The crowd of mourners gathered
at Mount Calvary Baptist Church in Hartford Friday fell into a
momentary hush when Police Chief Patrick J. Harnett leaned over the
front pew and hugged the father of Jashon Bryant, the 18-year-old
man who was shot and killed last week by one of Harnett's officers.
Bryant's father, Keith Thomas, accepted the hug and exchanged a
few civil words with Harnett before the chief continued making his
way in a line of hundreds passing Bryant's coffin at his funeral.
Afterward, Thomas said he appreciated the appearance by Harnett
and Assistant Chief Darryl Roberts, which Thomas said came at his
invitation. Thomas said that while he believes the shooting of his
son was unjustified, he wanted to send a message that he did not
want his son's death to be used as a reason to create further division
in the community.
``Jashon should not have died the way he did, and I will do everything
I can to make sure we have justice, but I don't want there to be
any more violence,'' he said. ``I'm a big enough man to welcome the
But an overwhelming sense among the crowd that Bryant was needlessly
killed May 7 erupted later in the ceremony, when the Rev. Richard
L. Nash told the crowd that healing cannot begin until the police
do more to show they are committed to working as partners with residents.
``I mean no disrespect,'' Nash said, staring at Harnett in the congregation.
``But we all know there are phony police out there, crooked police
out there, police on the take out there. It's got to stop!''
With that, the crowd stood on its feet and roared, a reaction that
many said underscored the rift that has long existed between the
police department and the largely African-American community in the
city's North End, where Bryant was killed.
Earlier, as mourners were filing in, some of those who were close
to Bryant gave way to wailing and loud sobs. One woman, who had to
be helped out of the church, shouted, ``They murdered him! They're
supposed to protect us, but they're murdering us!''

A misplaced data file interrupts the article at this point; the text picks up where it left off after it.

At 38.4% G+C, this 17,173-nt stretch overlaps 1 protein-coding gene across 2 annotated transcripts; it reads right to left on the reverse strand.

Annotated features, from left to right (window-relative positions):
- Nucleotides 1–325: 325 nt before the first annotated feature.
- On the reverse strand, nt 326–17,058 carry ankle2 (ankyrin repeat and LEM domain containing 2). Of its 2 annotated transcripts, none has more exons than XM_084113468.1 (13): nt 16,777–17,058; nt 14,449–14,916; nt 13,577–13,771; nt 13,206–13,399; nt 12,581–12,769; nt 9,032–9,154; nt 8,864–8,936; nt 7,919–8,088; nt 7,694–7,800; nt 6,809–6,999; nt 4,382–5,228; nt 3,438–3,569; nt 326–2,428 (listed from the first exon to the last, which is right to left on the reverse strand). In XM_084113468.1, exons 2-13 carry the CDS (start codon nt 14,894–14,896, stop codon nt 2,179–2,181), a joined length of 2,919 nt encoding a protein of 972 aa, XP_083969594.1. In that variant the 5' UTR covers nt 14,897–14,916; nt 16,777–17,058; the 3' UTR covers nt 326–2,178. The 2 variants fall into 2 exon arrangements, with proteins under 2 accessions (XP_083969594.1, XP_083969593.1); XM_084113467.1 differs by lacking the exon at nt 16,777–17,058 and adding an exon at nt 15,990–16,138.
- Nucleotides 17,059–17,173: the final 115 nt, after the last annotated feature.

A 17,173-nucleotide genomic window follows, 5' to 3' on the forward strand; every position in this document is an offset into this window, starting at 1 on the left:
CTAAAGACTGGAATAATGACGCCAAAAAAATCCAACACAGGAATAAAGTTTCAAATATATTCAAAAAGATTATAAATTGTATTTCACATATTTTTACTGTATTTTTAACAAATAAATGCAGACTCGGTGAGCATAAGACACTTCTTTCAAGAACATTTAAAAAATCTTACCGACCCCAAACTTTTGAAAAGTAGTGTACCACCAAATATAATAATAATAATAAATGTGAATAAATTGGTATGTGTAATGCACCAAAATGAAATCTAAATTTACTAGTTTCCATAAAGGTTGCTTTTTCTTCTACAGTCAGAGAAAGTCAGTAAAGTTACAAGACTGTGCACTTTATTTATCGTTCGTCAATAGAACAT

Harnett was not available to comment after the funeral.
Bryant, who was Thomas' only son, was killed when he and a friend,
21-year-old Brandon Henry, were approached by a Hartford police officer
and a federal agent who were working as part of a new anti-gun task
The two officers suspected Bryant of carrying a gun into a car parked
outside a North Main Street convenience store. The Hartford officer,
Robert Lawlor, told investigators that he fired at the two men after
Henry put the car in gear and began driving toward his partner, who
was in front of the vehicle. Lawlor also said he saw Bryant reachingfor
a gun at his feet, prompting him to fire four or five shots at Bryant.
Bryant was shot in the back of the head, killing him almost instantly;
Henry was shot once in the chest. Henry was able to continue driving
until he crashed into another car three blocks away at the corner
of Clark and Nelson streets, where he got out and ran. He was found
several minutes later hiding under a porch.
Henry, who is out on bond on charges of possession of narcotics,
evading responsibility, driving with a suspended license and interfering
with police, attended Bryant's funeral.
He also joined a crowd of several dozen mourners after the funeral
who marched from the church to the parking lot where Bryant was killed.
Though Henry declined to discuss specifics of the incident, he told
those at the rally that he and Bryant were not a threat to the officers.
``This was uncalled for,'' he said through tears. ``It didn't need
to go down like this.''
Friends who have discussed the incident with Henry and asked not
to be identified, said Henry told them he and Bryant did not recognize
the officers as police because they were wearing plainclothes, and
the young men feared they were about to be robbed.
Friends of the two men said Henry told them that once he and Bryant
realized the men were police officers, they complied with the orders
to hold their hands up, adding that he only put the car in gear and
drove off after Lawlor opened fire, the friends said.
Henry has consistently denied Lawlor's contention that Bryant was
carrying a gun, and police have not found a gun despite hours of
At the rally Friday, the crowd broke into a chant of ``There was
Some of Bryant's friends who spoke at the funeral later decried
efforts by community leaders such as the Rev. Cornell Lewis, who
organized the rally, to commemorate Bryant, saying Lewis and other
leaders never knew him.
``You never did nothin' for my boy,'' 18-year-old Alex Rodriguez,
a longtime friend of Bryant's, told Lewis when Lewis invited him
to speak to the crowd at the rally. Referring to Lewis' well-publicized
efforts to hold rallies on street corners in an effort to discourage
drug dealing, Rodriguez said, ``All you ever did was force us off
the corner,'' and then walked away.
Many people at the rally echoed Nash's claim that police don't do
enough to gain the community's trust.
One 20-year-old man, who would identify himself by only his first
name, Chris, said he has never had a friendly conversation with officers
patrolling his neighborhoods.
``You would think at least one time, one of them would get out of
their cruisers and maybe try to talk to us sometime, but that never
happens,'' he said. ``To them, we're all criminals.'
Reprinted with permission of the Hartford Courant.
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